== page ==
Much has been written and debated about the “repatriation” of corporate profits which, depending on the source, totals somewhere between $1.3 and $2.1 TRILLION.  In a broad stroke analysis, if those profits should somehow magically be brought to the United States, it would make the Obama stimulus look like small potatoes.  Before discussing any proposal to encourage the return of those profits, you have to look at the reason why American corporations stockpile cash/profits offshore in the first place and this inevitably leads back to a perverse and complicated tax code that is neither fair, efficient, nor simple.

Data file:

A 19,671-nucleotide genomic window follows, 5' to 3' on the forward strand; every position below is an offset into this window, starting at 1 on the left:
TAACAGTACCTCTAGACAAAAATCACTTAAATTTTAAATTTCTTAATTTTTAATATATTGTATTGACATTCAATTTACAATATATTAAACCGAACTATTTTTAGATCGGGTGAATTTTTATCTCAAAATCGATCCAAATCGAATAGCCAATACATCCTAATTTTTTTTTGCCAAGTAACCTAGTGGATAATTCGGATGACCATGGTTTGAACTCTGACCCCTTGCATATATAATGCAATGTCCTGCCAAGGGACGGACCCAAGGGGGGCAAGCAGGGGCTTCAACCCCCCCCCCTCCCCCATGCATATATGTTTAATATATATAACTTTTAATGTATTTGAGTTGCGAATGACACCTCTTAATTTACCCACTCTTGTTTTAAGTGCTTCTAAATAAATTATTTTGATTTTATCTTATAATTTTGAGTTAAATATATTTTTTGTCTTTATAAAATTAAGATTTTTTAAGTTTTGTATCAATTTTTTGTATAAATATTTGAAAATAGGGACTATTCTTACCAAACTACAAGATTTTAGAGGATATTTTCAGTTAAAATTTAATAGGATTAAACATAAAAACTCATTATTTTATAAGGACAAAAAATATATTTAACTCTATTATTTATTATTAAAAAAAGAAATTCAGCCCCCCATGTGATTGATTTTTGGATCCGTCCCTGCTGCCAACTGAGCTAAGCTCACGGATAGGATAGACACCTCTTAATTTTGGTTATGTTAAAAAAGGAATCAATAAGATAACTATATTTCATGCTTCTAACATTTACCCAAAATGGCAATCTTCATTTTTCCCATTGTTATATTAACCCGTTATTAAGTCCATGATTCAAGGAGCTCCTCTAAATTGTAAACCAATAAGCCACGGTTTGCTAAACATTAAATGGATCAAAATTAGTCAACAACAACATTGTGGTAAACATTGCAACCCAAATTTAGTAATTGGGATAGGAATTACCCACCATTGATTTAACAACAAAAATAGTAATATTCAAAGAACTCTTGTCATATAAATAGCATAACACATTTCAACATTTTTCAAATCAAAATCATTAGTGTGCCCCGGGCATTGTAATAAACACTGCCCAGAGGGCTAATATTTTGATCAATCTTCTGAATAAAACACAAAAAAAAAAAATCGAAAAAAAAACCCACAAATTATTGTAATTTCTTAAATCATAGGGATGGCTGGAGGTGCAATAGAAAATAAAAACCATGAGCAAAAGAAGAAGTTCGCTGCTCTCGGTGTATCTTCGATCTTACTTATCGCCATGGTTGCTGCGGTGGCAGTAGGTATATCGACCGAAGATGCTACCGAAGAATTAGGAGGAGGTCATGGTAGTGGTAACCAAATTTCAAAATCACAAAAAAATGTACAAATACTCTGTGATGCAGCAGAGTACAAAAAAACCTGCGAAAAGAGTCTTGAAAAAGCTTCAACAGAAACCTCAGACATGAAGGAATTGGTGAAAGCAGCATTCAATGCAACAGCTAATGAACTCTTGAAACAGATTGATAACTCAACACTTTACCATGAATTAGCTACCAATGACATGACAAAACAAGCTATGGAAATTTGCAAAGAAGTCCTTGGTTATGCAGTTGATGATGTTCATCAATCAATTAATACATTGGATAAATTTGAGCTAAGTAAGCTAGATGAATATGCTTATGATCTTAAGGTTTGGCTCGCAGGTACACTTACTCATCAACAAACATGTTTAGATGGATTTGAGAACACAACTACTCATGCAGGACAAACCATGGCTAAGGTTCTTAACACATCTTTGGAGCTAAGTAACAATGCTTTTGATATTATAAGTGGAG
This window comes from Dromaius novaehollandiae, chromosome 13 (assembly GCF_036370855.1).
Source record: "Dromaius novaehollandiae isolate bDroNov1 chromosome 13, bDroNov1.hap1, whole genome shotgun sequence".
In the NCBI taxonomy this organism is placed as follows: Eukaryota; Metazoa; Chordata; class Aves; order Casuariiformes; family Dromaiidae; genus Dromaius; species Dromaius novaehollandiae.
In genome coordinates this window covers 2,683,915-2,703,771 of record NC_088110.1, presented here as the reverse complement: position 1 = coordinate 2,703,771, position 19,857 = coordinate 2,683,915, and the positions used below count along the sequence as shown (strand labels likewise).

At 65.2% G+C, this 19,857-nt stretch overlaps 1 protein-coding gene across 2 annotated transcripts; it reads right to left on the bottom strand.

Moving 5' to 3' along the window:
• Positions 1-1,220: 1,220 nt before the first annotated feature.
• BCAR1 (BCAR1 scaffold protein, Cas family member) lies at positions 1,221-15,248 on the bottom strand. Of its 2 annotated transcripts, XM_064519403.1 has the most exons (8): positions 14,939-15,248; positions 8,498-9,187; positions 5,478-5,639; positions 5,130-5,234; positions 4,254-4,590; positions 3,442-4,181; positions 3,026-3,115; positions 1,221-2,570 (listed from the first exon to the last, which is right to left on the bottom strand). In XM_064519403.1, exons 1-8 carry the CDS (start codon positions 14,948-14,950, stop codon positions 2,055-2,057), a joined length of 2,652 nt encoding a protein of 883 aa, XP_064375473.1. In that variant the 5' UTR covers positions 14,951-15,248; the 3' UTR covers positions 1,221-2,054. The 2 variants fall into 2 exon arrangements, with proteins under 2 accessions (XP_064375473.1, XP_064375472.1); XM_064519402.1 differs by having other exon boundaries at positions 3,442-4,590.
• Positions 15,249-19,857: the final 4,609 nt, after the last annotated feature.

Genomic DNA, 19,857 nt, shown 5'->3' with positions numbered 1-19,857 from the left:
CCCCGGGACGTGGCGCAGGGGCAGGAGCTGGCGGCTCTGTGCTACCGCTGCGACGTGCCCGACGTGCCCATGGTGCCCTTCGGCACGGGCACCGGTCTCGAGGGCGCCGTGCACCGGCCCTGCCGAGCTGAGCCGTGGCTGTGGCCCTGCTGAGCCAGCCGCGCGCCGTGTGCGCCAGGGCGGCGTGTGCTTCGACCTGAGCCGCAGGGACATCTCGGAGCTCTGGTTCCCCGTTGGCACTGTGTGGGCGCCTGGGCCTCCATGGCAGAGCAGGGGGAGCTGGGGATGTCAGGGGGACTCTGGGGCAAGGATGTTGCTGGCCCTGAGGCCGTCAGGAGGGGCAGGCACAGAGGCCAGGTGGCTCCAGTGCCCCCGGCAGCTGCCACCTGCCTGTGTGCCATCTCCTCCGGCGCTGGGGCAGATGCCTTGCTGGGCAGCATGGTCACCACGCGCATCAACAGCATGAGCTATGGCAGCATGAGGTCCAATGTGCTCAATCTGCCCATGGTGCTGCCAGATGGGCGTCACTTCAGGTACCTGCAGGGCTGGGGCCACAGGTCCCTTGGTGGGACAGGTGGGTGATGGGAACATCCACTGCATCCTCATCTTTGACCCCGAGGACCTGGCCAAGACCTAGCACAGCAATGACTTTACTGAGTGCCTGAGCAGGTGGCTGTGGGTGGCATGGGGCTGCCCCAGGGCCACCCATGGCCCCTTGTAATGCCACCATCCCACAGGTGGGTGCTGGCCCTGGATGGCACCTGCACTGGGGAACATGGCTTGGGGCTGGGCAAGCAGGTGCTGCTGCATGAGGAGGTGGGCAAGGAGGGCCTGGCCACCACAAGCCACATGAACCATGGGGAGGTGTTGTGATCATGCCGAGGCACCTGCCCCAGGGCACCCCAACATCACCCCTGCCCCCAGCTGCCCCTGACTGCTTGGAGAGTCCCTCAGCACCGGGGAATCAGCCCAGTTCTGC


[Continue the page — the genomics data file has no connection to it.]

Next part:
A lot is made of the fact that the United States has one of the highest corporate tax rates among developed countries.  This is based on the top marginal rate of 35%, but that is the top rate.  In practice, few corporations with foreign earnings actually pays the top rate of 35% since they receive a credit for taxes paid to other jurisdictions.  The United States is one of the few countries that does not use the “territorial system” of taxation which taxes a corporation’s profits only on those earned within its borders.  In reality, this system acts as a huge exemption- up to 95% of foreign earnings.  By contrast and in theory, the United States treats all corporate income as equal and one lump sum and subject to the US corporate tax.  The most radical reform would simply tax that entire sum regardless of where it was earned and regardless of what taxes were paid in the foreign country.  This type of proposal is likely to be seen from the most extreme political candidate and it is inherently unfair.